The claim in the opening paragraph of the Pasadena Star-News item quoted by DB above that the Washington was “…the Southland’s first multi-use project….” is odd considering that multi-use buildings were commonplace in cities everywhere (including Southern California) long before 1924 and only became rare after priggish zoning laws began restricting them (which was not long after the Washington was built.)

Even more disturbing is the later revelation that the writer got this odd misconception from the director of Pasadena Heritage. One would expect the head of an organization devoted to historic preservation to have more knowledge of urban history.

Kids these days! And get off my lawn! </cranky old guy rant>

Timetraveler
Timetraveler on April 28, 2010 at 6:24 pm

Please see here for an update on the Washington Theatre and be sure to see the comments which also have quotes from recent and archival articles about the theater’s redevelopment.

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Also:
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kencmcintyre
kencmcintyre on April 12, 2011 at 8:47 pm

This one is still listed as renovating? Last item was a year ago.

Matthew Prigge
Matthew Prigge on August 25, 2012 at 9:20 pm

If anyone has any stories about going to/ working at this threatre in its adult days, I would love to hear them. I am chronicling the histories of adult theatres in the US. Please contact me at Thanks!

marion142
marion142 on August 16, 2013 at 12:56 am

Chuck1231, If this had been listed as Cinema 21 I wouldn’t have looked at it and would have wondered why the Washington Theater wasn’t listed. My friends and I used to like that theater because admittance was half the price of the fancier theaters. We saw a lot of movies there that we would not have otherwise been able to see.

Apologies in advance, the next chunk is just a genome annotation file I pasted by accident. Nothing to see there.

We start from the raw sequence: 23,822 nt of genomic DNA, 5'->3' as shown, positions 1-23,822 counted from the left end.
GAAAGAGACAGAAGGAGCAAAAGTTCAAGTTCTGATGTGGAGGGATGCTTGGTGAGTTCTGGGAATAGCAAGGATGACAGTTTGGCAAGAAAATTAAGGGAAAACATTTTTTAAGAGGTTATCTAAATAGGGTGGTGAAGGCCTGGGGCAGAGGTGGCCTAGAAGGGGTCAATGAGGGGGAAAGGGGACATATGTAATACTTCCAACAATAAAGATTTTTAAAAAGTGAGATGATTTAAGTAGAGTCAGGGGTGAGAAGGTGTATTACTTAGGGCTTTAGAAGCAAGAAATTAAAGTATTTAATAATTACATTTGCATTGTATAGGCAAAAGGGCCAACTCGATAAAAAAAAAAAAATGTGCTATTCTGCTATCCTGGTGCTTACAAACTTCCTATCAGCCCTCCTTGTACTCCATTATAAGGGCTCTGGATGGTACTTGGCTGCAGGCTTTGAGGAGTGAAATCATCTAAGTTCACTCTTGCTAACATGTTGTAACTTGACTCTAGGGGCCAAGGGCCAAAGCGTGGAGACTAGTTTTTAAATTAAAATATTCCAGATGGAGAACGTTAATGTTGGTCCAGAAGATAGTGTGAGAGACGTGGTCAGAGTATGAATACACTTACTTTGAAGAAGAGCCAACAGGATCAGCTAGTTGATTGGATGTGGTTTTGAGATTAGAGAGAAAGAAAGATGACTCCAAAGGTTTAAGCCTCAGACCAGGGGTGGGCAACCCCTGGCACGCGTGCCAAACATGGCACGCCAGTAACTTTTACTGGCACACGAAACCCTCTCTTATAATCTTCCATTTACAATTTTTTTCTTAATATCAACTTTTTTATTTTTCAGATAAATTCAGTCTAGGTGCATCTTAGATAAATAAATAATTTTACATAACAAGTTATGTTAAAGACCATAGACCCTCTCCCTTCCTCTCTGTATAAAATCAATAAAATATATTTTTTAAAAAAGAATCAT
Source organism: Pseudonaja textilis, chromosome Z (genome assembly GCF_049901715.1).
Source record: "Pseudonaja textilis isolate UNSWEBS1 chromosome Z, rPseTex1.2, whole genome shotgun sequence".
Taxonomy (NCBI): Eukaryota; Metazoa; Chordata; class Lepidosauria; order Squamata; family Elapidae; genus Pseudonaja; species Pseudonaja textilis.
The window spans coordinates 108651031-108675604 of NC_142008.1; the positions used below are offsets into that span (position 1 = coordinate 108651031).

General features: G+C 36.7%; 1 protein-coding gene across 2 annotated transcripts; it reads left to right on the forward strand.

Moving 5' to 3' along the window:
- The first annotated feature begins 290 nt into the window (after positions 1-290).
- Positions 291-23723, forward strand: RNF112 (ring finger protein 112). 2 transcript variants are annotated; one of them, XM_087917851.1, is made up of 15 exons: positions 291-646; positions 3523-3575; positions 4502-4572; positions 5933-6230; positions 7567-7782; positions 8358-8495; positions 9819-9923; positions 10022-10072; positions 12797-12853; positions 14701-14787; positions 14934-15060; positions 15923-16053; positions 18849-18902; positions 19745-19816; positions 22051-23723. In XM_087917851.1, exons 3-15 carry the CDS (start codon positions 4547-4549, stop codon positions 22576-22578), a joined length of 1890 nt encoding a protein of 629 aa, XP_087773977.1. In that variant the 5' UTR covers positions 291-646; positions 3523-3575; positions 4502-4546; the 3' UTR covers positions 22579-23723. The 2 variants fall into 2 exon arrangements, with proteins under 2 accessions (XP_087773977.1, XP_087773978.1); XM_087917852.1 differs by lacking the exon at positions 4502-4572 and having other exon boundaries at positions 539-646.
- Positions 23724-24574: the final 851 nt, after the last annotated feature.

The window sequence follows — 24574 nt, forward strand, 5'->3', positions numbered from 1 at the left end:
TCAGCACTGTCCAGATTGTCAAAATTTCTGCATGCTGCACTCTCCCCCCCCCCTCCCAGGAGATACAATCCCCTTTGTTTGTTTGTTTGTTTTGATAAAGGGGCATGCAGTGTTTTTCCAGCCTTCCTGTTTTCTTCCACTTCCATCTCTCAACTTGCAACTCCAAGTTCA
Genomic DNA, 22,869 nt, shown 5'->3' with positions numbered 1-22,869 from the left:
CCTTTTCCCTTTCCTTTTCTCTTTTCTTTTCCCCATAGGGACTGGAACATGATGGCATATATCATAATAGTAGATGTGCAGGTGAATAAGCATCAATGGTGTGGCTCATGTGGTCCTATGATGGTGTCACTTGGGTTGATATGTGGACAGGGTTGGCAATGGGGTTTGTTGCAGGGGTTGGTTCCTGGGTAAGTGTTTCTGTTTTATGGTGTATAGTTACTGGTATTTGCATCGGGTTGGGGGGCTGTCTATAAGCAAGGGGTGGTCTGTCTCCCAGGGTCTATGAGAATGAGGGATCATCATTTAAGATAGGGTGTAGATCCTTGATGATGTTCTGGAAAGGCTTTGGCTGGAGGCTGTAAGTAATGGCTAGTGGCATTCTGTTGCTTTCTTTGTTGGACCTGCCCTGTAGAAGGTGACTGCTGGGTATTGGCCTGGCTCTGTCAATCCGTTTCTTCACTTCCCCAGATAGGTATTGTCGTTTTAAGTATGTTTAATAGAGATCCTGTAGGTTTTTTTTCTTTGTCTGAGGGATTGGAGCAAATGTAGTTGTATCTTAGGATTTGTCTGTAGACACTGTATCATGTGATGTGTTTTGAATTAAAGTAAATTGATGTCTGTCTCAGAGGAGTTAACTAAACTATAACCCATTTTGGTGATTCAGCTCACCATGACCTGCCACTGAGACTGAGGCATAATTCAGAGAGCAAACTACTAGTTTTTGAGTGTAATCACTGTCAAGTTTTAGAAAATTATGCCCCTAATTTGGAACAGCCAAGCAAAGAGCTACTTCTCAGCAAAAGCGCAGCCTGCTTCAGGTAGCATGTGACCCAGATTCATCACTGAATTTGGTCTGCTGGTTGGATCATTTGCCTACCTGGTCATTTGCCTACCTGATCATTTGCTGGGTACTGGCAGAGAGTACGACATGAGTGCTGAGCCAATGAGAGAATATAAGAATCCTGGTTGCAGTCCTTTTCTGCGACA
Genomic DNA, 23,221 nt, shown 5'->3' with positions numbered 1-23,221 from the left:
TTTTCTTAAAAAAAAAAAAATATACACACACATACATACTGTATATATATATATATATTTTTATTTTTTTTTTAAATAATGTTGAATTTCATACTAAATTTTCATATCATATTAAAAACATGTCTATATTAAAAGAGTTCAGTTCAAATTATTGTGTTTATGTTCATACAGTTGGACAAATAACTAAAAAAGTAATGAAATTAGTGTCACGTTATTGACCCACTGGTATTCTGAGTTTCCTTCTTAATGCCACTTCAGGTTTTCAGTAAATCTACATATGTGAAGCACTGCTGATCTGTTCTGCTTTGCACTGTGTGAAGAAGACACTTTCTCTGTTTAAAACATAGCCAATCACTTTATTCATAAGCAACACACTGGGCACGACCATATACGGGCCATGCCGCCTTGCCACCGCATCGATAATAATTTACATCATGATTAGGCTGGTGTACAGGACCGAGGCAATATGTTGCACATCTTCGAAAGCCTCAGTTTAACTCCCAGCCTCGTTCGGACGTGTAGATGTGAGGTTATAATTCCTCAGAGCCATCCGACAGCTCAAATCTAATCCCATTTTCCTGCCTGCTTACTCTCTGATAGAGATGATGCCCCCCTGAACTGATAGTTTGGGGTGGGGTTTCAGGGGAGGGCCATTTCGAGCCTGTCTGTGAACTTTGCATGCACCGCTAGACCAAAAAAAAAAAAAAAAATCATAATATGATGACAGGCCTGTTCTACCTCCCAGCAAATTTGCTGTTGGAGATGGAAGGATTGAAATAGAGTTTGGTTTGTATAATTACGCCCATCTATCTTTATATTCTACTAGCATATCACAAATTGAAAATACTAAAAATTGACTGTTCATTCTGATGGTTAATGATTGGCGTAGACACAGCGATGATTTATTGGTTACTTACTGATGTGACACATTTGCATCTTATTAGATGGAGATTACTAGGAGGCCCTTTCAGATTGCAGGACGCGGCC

AndrewBarrett
AndrewBarrett on April 24, 2014 at 10:27 pm

“The Encyclopedia of the American Theatre Organ” by David L. Junchen, page 628, lists a “Pasadena Theatre” in Pasadena, California, as having a three manual Smith theatre pipe organ.

No other details, such as # of ranks or installation date, are given.

I could not find a “Pasadena Theatre” listed on this site right now (April 2014) but the “Pasadena Photoplay Theatre” (listed on its own page) has a fairly close name. However, according to Lost Memory, this “Pasadena Photoplay Theatre” apparently had only about 350 seats, and most three-manual theatre organs had at least ten ranks.

The largest known Smith organs were both 4 manuals and 16 ranks, so that this organ in question was probably between 10 and 14 ranks, or so.

That is quite large for a little 350-seat theatre, since most theatres of this size either had a photoplayer (such as those made by American Photo Player Co, or Wurlitzer) or simply a person playing the piano, or, if an organ, nothing larger than about six or seven ranks (and thus, two manuals). Thus, I think it is unlikely that the “Pasadena Photoplay Theatre” is the same theatre mentioned in the book.

Does anybody know more about this instrument, or a larger “Pasadena Theatre?” in Pasadena?

Thanks!

NOTE: I think that the Washington Theatre is about the right size to have had such an organ, so is a possible candidate for the actual place of installation of this organ, and I’m putting this here for the time being until proven otherwise.